The word ISP is a pretty broad term, I'd assume you are talking about providing the capability to provide broadband access to residential or business customers?
If you have space in a carrier nuetral facility it is relatively easy to provide high speed acess to others. To obtain IP's you would either get them from your upstream (for single homed bandwidth) or from ARIN (multi-homed with ASN number). Then you need some routing equipment and you are good to go. You would contact another telco to run the connection from the datacenter to the client, they charge alot less for connections if there is no web access needed on them.
If you have to ask here I would suggest not trying. Expecting people to spoon feed you the information that you want to base your core business on is a sign that you lack the knowledge and probably the skills to run/start this business successfully.
I think you might be better off searching google and researching for yourself on how to perform this business, it will show some initiative on your part.
Please do not take this as me being mean but as me giving you a dose of reality.
I got into this business getting hired on at a ISP back in the late 90's as a server admin that started up from nothing in a small town.
It's probably a little easier in some ways now, but I certainly wouldn't wish it upon anyone to try breaking into the market and going through all the headaches we did.
As a small startup ISP you're constantly competing with the likes of AOL, Netscape, AT&T, NetZero, Broadband, etc. Not easy, but in our case we were able to cater to the local market and provide a high level of personal support the big guys couldn't and even then our numbers remained pretty static after a couple years blocking any further growth before we sold out to the local telco.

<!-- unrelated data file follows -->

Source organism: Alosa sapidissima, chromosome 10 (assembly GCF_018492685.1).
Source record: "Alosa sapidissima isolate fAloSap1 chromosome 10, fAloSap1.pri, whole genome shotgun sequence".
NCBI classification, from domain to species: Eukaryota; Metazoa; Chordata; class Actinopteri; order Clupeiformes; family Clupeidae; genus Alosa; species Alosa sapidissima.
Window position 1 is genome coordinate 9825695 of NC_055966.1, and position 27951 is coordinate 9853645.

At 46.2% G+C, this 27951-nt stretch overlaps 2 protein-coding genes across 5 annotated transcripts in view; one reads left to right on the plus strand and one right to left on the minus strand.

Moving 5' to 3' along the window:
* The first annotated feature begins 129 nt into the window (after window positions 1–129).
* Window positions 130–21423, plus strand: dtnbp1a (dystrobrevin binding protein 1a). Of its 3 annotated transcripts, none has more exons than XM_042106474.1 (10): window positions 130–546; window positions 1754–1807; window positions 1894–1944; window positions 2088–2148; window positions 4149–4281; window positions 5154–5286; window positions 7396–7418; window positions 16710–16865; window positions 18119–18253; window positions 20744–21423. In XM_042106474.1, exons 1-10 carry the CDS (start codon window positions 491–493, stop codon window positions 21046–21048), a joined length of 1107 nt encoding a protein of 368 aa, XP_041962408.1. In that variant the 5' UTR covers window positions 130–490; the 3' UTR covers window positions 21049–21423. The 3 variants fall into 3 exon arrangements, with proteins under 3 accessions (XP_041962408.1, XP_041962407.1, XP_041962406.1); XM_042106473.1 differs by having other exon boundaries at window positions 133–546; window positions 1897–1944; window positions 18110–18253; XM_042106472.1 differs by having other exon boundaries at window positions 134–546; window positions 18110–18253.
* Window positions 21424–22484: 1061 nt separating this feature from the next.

As others have said I'd re-evaluate your interest in this as a business, it's just too much of a commodity these days and you'd really have to bring some tremendous unique or valuable to the table to make a dent.
There's also a lot of legal issues up in the air that could block or make the prospect of selling services like broadband very expensive due to legislation being changed on whether phone or cable companies are forced to allow subsidized use of their lines.
There are quite a few extremely successful small ISP's out there, if you can cater to the local market with a localized brand and customer service (get involved in local events, radio stations and the like). Nothing is impossible
Aye, by no means is anything ever impossible, but where's an entrepreneurs money best invested? In most cases it's definately not in a market that's already saturated and commoditized. You really want that first mover advantage with nice margin's and fresh prospects.
You can scale fairly well as a small local startup ISP too, but I still think there's better prospects for a return on investment that you could probably bootstrap better.